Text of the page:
Legal experts say Trump conviction is a ‘target rich environment’ for appeal

Following the guilty verdict on all counts against former President Trump on Thursday, legal experts say the case brought by Manhattan District Attorney Alvin Bragg will have “reversible problems” when appealed. 

The former president and presumptive 2024 GOP nominee was charged with 34 counts of falsifying business records in the first degree. Trump pleaded not guilty, but 12 jurors found him guilty on all counts.

Sentencing is slated for July 11, four days before the Republican National Convention. Each count carries a maximum prison sentence of four years. In total, Trump faces a maximum sentence of 136 years behind bars. 

But some legal experts say the trial is “a target rich environment for appeal,” which Trump is expected to do.

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“I believe that the case will be reversed eventually either in the state or federal systems,” Jonathan Turley, constitutional law attorney and Fox News contributor, said Thursday.

“However, this was the worst expectation for a trial in Manhattan,” he said. “I had hoped that the jurors might redeem the integrity of a system that has been used for political purposes.” 

“The trial is a target rich environment for appeal. However, that appeal will stretch beyond the election. In the meantime, Democrats and President Biden can add ‘convicted felon’ to the political mantra,” he said. 

John Malcolm, a former federal prosecutor, told Fox News Digital that he believes the jury’s verdict indicates they were convinced by the testimony of Trump ex-lawyer Michael Cohen – whom Trump’s defense labeled a “GLOAT” or “greatest liar of all time.” 

“The jury obviously ended up believing Michael Cohen, which is something I have a hard time conceiving since Michael Cohen has lied every time he has been under oath in the past and admitted that he hates Donald Trump, blaming him for all his problems, stole from him, and will profit from this conviction,” Malcolm said.

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Prosecutors needed to prove beyond a reasonable doubt that Trump falsified business records to conceal a $130,000 payment to Stormy Daniels, a former porn star, in the lead-up to the 2016 election – in an effort to silence her about an alleged affair with Trump in 2006. They were ultimately successful. Trump has denied the affair throughout the trial.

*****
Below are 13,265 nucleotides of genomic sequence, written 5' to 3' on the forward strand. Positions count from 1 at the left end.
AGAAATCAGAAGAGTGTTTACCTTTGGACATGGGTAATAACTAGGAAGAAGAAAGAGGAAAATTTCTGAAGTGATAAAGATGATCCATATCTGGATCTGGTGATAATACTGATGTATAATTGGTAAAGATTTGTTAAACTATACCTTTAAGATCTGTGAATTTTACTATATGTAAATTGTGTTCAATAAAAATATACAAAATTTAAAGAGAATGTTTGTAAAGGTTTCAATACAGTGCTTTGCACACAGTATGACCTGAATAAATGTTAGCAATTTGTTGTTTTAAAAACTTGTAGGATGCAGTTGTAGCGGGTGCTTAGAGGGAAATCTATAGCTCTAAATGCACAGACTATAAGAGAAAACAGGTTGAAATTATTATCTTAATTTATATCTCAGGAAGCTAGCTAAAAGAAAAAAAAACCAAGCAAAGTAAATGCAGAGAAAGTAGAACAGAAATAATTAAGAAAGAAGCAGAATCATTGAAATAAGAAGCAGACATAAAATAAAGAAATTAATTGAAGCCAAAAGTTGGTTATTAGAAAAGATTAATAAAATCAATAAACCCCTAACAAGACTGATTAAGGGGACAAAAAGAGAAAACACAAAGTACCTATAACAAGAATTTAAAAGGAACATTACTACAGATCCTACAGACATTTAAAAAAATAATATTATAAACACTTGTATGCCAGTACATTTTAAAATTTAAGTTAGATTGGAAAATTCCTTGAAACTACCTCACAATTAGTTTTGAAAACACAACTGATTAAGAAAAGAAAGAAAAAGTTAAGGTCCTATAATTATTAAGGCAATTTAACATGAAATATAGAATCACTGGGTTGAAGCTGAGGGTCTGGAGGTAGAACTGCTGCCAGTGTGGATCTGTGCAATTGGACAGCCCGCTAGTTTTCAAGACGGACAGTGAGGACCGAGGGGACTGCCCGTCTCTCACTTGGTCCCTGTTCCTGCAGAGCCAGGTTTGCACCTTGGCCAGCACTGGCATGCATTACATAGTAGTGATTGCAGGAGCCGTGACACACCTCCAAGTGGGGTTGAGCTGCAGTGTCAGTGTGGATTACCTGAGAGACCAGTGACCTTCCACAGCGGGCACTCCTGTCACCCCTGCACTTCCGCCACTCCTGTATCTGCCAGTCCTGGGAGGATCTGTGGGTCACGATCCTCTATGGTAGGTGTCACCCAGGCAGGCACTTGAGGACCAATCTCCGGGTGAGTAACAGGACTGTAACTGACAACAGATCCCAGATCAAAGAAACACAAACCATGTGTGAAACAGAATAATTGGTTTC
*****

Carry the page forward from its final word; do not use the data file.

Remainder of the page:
Gregory Germain, a law professor at Syracuse University College of Law, observed that it was “a terribly risky strategy for Trump to focus on Michael Cohen’s credibility rather than focusing on the convoluted legal basis for the claims.”

“It’s not clear to me what they expected the jury to believe – that Michael Cohen paid $125,000 of his own money to Stormy Daniels without Trump’s knowledge and promise of reimbursement? They did not present an alternative theory that makes any sense, so of course they believed Cohen,” Germain said.

He claims that “a much better argument” would have been “that the records could not have been falsified to defraud the voters in the 2016 election because the records were falsified in 2017 after the election was over, and the records were not public or known by the public.”

“I don’t know how well the legal issues were preserved for appeal or why they didn’t focus on the legal issues. It may be that the judge wouldn’t let the defense make those points. But there are many issues for appeal,” he said. 

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Malcolm observed that the jury instructions given by Judge Juan Merchan “dramatically favored the prosecution, telling them that while they had to unanimously conclude that Trump caused a false business entry to be made for the purpose of concealing ‘another crime.'”

“They did not have to be unanimous as to what that other crime was. This will be one of the many issues that Trump’s legal team will raise on appeal,” Malcolm said, adding that he would “not be surprised if this conviction gets overturned, but that is unlikely to happen before the election.”

Turley added that the verdict – marking the first time in the U.S. a former president has been convicted of a crime – is a moment to have “a leap of faith in the rule of law.” 

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“[F]or those upset by this verdict, remember this remains a country committed to the rule of law and this is going to go up on appeal,” Turley said. “I think it’s going to be reversed in the state or federal systems. But it’s moments like this when you’re on the other side, when you disagree with a verdict, that you have to take a leap of faith in the rule of law. It’s what defines us,” Turley told Fox News’ Shannon Bream on Thursday.

“Many people feel that this case really embodies the antithesis of that. But as a country, as a whole, we have a system in place to review this. For Donald Trump, that’s not going to happen before the election, in all likelihood,” he said.